Storms continue to develop across our region. This action will dump additional heavy rains that can cause flash flooding.
Melissa Lee is getting used to the long drive to Frankfort. “I drove five hours last week,” she said.
It was a trip that ended in no action on a bill to require more safety inspections, miner methane detectors and other regulations at mines. She and the others are angry, but they say they'll keep coming back until something happens.
“I was real shocked that they did not (vote on the bill.) That Representative Gooch has had this to sit on all this time, he's still not doing anything about it,” Lee says.
Representative James Gooch, chair of the House Natural Resources Committee, says the safety bill will be heard in committee and that there will be a vote about 8:30 Thursday morning.
But widows, miners and families still set off for lawmakers offices to demand a vote. On the way there, there was a chance encounter with House Speaker Jody Richards.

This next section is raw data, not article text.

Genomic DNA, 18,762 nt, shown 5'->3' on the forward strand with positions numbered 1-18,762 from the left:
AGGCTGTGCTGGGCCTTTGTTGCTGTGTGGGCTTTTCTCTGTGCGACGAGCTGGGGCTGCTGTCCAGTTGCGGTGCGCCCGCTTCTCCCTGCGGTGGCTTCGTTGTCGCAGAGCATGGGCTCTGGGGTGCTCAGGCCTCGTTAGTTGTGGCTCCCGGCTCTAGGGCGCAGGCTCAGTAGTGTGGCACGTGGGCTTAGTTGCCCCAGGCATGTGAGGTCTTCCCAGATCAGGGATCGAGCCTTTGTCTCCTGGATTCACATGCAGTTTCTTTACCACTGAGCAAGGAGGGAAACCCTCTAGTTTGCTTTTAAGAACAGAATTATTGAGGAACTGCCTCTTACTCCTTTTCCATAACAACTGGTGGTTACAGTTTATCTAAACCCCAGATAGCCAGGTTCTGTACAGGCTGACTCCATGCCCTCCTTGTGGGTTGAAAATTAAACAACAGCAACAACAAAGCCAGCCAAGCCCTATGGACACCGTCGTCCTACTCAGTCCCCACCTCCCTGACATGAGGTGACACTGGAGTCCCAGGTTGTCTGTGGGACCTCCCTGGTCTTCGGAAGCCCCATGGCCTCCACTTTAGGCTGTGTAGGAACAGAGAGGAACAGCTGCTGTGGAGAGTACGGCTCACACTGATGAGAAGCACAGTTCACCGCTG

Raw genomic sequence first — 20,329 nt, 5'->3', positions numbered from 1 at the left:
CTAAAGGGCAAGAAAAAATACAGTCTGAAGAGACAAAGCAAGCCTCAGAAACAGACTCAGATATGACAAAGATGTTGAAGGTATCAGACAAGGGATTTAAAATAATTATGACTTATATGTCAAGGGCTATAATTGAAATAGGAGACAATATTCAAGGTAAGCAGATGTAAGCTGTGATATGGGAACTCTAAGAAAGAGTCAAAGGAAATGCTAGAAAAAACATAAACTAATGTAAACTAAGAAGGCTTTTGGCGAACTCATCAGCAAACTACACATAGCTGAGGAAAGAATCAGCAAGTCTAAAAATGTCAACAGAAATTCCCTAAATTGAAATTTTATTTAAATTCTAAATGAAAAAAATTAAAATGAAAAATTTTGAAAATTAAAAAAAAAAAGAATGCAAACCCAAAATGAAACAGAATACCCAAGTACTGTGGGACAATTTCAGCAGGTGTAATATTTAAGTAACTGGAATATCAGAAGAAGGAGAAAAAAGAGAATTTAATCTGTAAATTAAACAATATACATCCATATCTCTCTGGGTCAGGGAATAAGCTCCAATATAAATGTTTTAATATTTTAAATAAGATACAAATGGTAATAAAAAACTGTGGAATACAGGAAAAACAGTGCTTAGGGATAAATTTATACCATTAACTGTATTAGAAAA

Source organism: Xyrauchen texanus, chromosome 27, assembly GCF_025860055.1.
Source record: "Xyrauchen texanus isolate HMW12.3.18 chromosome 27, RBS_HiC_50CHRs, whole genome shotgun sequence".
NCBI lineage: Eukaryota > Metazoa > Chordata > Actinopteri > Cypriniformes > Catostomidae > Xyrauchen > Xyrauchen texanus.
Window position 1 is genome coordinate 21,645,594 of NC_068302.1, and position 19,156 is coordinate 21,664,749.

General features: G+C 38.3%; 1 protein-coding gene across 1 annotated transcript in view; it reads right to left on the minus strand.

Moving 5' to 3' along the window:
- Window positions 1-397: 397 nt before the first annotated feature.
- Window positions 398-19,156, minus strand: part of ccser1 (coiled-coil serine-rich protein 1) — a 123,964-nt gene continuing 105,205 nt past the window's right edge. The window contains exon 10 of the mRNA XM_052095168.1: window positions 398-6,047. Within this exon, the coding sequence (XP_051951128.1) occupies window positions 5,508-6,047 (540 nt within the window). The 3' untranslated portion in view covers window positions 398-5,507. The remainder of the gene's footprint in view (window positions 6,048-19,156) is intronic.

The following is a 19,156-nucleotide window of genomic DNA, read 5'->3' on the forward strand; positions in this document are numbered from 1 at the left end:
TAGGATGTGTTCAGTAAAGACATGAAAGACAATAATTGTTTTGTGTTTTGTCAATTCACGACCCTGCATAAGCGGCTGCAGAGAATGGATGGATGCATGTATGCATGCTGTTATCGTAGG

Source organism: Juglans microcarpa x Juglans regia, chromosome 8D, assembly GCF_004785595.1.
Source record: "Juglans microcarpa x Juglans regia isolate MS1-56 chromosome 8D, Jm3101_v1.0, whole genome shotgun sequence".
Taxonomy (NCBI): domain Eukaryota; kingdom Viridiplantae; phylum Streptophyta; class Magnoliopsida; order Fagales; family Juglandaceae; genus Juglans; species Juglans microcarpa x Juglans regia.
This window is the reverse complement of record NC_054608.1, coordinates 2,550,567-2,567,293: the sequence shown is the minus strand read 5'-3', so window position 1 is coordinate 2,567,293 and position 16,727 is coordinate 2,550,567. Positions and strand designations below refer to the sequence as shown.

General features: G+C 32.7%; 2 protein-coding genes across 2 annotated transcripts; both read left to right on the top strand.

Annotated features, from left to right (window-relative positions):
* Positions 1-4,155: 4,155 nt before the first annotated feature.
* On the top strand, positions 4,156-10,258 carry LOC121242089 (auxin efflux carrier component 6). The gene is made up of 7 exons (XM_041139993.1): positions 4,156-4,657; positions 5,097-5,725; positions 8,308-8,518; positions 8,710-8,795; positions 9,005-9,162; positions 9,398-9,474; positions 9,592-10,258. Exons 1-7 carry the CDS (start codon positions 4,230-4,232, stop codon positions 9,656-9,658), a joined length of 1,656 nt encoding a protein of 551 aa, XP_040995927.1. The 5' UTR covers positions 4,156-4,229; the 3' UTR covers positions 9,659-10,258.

“It has to happen,” said one person with the miner’s group.
“This is murder,” said another.
Richards assured them that a bill would be passed.
“We're working on a bill. We'll have a good bill,” said Richards as he stood waiting to get on an elevator after the encounter.
The bill has opposition from the coal industry. Some believe it gets in the way of federal mandates already in place. And, some say it wouldn't have made a difference in last year's accidents. The demonstrators disagree.
“Shame on you for making the comment that this bill we want passed would not have saved the men in 2005/2006,” said Lee.
“Had Russell been trained, the men been trained, Russell would still be here with my three children today,” said Claudia Cole, whose husband Russell was killed in 2005.
House leaders say they do expect the law to get approval and then be sent to the Senate.